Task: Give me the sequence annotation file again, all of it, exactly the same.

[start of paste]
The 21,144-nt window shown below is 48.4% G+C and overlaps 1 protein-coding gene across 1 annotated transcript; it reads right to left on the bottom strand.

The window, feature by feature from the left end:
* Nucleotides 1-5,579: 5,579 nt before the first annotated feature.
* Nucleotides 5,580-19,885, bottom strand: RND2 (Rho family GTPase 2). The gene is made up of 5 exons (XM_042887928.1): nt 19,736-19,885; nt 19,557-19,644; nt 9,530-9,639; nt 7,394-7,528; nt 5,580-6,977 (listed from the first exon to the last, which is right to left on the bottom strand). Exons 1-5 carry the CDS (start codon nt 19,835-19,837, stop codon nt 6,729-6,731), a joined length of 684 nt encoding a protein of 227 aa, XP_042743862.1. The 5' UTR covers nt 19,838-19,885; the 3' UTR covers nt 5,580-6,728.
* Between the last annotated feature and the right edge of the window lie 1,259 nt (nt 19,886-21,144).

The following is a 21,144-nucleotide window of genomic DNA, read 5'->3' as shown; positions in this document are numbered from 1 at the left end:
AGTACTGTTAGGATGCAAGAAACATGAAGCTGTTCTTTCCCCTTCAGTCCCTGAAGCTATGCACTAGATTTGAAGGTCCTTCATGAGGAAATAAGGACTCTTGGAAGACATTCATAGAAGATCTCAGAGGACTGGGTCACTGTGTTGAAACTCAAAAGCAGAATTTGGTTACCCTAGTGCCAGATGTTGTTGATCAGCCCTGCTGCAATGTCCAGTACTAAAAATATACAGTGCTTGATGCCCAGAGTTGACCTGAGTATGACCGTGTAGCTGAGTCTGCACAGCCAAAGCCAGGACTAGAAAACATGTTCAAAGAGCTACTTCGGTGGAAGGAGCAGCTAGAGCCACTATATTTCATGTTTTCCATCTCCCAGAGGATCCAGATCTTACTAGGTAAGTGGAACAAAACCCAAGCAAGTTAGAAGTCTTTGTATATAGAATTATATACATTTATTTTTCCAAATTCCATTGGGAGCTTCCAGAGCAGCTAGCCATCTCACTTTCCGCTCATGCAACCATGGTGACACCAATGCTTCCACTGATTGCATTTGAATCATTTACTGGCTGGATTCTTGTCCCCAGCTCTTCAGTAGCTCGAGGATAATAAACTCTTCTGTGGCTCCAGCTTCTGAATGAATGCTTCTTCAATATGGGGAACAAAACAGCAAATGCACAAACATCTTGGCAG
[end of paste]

The 21,144-nt window shown below is 48.4% G+C and overlaps 1 protein-coding gene across 1 annotated transcript; it reads right to left on the bottom strand.

The window, feature by feature from the left end:
* Nucleotides 1-5,579: 5,579 nt before the first annotated feature.
* Nucleotides 5,580-19,885, bottom strand: RND2 (Rho family GTPase 2). The gene is made up of 5 exons (XM_042887928.1): nt 19,736-19,885; nt 19,557-19,644; nt 9,530-9,639; nt 7,394-7,528; nt 5,580-6,977 (listed from the first exon to the last, which is right to left on the bottom strand). Exons 1-5 carry the CDS (start codon nt 19,835-19,837, stop codon nt 6,729-6,731), a joined length of 684 nt encoding a protein of 227 aa, XP_042743862.1. The 5' UTR covers nt 19,838-19,885; the 3' UTR covers nt 5,580-6,728.
* Between the last annotated feature and the right edge of the window lie 1,259 nt (nt 19,886-21,144).

The following is a 21,144-nucleotide window of genomic DNA, read 5'->3' as shown; positions in this document are numbered from 1 at the left end:
AGTACTGTTAGGATGCAAGAAACATGAAGCTGTTCTTTCCCCTTCAGTCCCTGAAGCTATGCACTAGATTTGAAGGTCCTTCATGAGGAAATAAGGACTCTTGGAAGACATTCATAGAAGATCTCAGAGGACTGGGTCACTGTGTTGAAACTCAAAAGCAGAATTTGGTTACCCTAGTGCCAGATGTTGTTGATCAGCCCTGCTGCAATGTCCAGTACTAAAAATATACAGTGCTTGATGCCCAGAGTTGACCTGAGTATGACCGTGTAGCTGAGTCTGCACAGCCAAAGCCAGGACTAGAAAACATGTTCAAAGAGCTACTTCGGTGGAAGGAGCAGCTAGAGCCACTATATTTCATGTTTTCCATCTCCCAGAGGATCCAGATCTTACTAGGTAAGTGGAACAAAACCCAAGCAAGTTAGAAGTCTTTGTATATAGAATTATATACATTTATTTTTCCAAATTCCATTGGGAGCTTCCAGAGCAGCTAGCCATCTCACTTTCCGCTCATGCAACCATGGTGACACCAATGCTTCCACTGATTGCATTTGAATCATTTACTGGCTGGATTCTTGTCCCCAGCTCTTCAGTAGCTCGAGGATAATAAACTCTTCTGTGGCTCCAGCTTCTGAATGAATGCTTCTTCAATATGGGGAACAAAACAGCAAATGCACAAACATCTTGGCAG